On the question regarding how respondents rated the actions of public figures, again, the polls fluctuated. Prior to the crisis, on June 22-23, the figures for approval and disapproval of Putin stood at 81 percent and 17 percent. They dipped slightly on June 24 to 79-19, then rose June 25-28 to 82-14, likely as a result of Putin’s quick action to end the crisis. Putin’s approval numbers have been hovering around 81 to 82 percent against 14-16 percent disapproval for some time. So, the crisis has not thus far harmed Putin’s approval ratings, although further developments related to the “March for Justice” are likely.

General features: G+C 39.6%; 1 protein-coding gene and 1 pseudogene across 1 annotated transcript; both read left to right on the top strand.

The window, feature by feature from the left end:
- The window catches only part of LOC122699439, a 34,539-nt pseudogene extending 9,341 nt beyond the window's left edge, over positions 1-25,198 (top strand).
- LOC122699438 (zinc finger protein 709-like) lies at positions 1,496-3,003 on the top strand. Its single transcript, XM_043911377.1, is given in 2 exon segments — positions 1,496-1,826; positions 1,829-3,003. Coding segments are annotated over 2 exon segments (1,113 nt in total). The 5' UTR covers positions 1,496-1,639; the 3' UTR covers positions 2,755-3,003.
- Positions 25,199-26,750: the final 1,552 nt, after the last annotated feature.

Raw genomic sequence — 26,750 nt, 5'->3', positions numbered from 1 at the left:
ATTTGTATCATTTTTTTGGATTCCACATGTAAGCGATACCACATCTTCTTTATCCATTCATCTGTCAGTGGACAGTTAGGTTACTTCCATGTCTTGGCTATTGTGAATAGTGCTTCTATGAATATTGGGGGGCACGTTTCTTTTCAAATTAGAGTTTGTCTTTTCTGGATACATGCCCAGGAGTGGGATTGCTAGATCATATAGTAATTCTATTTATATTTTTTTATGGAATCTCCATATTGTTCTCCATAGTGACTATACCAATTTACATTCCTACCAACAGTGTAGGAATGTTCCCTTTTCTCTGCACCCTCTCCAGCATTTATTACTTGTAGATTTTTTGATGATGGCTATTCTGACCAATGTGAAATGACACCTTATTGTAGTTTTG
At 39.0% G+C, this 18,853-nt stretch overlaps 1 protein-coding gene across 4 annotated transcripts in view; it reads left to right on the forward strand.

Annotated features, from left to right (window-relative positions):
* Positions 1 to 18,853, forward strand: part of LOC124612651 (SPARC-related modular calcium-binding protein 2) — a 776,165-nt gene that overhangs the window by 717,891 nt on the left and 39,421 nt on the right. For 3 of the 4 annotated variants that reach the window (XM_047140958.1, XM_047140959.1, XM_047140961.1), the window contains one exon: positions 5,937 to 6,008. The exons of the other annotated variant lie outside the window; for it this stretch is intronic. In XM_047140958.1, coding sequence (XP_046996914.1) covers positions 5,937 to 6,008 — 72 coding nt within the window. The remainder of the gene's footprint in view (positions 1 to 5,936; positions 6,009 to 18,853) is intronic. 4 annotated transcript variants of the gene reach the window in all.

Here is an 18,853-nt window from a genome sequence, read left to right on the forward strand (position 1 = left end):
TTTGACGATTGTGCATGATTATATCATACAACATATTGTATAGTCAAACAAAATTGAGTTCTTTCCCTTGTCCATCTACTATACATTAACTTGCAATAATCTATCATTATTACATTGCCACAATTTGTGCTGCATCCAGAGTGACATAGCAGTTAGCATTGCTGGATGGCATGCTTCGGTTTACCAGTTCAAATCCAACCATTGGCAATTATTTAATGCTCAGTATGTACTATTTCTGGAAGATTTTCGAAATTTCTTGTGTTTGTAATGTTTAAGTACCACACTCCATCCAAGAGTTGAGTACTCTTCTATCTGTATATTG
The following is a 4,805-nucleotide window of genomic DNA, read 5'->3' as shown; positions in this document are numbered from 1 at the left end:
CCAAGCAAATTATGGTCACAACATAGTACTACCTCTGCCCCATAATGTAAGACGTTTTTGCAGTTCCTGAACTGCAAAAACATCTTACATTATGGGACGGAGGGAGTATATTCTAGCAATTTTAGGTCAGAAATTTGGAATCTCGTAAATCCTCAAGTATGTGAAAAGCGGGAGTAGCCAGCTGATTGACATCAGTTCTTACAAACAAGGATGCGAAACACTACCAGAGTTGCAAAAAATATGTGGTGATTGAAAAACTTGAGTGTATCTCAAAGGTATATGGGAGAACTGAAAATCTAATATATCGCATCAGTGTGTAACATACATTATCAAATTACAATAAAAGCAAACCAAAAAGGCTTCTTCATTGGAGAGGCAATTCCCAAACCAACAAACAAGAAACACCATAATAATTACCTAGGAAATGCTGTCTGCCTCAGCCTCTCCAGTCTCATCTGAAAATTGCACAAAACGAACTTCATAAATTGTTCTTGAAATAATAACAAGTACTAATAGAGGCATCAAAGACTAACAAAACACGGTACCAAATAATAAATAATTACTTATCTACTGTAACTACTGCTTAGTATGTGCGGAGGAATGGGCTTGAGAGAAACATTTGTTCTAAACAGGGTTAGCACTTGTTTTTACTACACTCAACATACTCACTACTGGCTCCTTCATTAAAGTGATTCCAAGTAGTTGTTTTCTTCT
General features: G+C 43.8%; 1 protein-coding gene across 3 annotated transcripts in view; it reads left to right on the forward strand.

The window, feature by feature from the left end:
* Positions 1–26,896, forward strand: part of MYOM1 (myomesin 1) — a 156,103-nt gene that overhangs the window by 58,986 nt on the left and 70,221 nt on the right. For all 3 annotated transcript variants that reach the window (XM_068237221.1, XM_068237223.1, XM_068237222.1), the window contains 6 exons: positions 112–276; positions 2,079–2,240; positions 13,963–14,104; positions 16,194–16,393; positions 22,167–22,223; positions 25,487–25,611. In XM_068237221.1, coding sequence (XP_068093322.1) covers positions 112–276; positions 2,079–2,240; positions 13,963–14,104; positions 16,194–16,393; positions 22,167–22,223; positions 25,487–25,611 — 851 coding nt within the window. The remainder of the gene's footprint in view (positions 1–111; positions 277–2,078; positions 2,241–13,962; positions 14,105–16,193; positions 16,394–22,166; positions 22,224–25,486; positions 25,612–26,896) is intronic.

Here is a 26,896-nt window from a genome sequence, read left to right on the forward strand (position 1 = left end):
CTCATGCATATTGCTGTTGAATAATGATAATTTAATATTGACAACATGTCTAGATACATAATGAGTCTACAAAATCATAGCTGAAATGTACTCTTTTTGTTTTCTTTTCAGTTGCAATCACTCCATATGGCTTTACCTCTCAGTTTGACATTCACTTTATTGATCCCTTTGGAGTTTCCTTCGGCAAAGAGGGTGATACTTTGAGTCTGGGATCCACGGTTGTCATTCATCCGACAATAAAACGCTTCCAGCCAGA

Levada also regularly asks respondents to name their most trusted public figures. It’s an “open question.” Pollsters didn’t prompt respondents by offering a list of choices. In recent months, Prigozhin’s name began appearing on the list. He’s been very active on social media and the activities of his company Wagner have been widely reported and commented on. Prigozhin’s trust rating has been clocking in at about 4 percent, which is significant, as that matches the usual figure for former President and Prime Minister Dmitry Medvedev, for instance. In June, in the aftermath of “Prigozhin’s rebellion,” Putin, as usual, topped the list at 42 percent, which matched last month. Prime Minister Mikhail Mishustin occupied second place at 17 percent, followed by Foreign Minister Sergey Lavrov at 14 percent, Defense Minister Sergey Shoygu at 8 percent (10 percent in May), and several others, including Medvedev at 3 to 4 percent. Prigozhin’s rating dipped slightly from 4 to 2 percent, and Levada noted that he was on the verge of falling out of the list.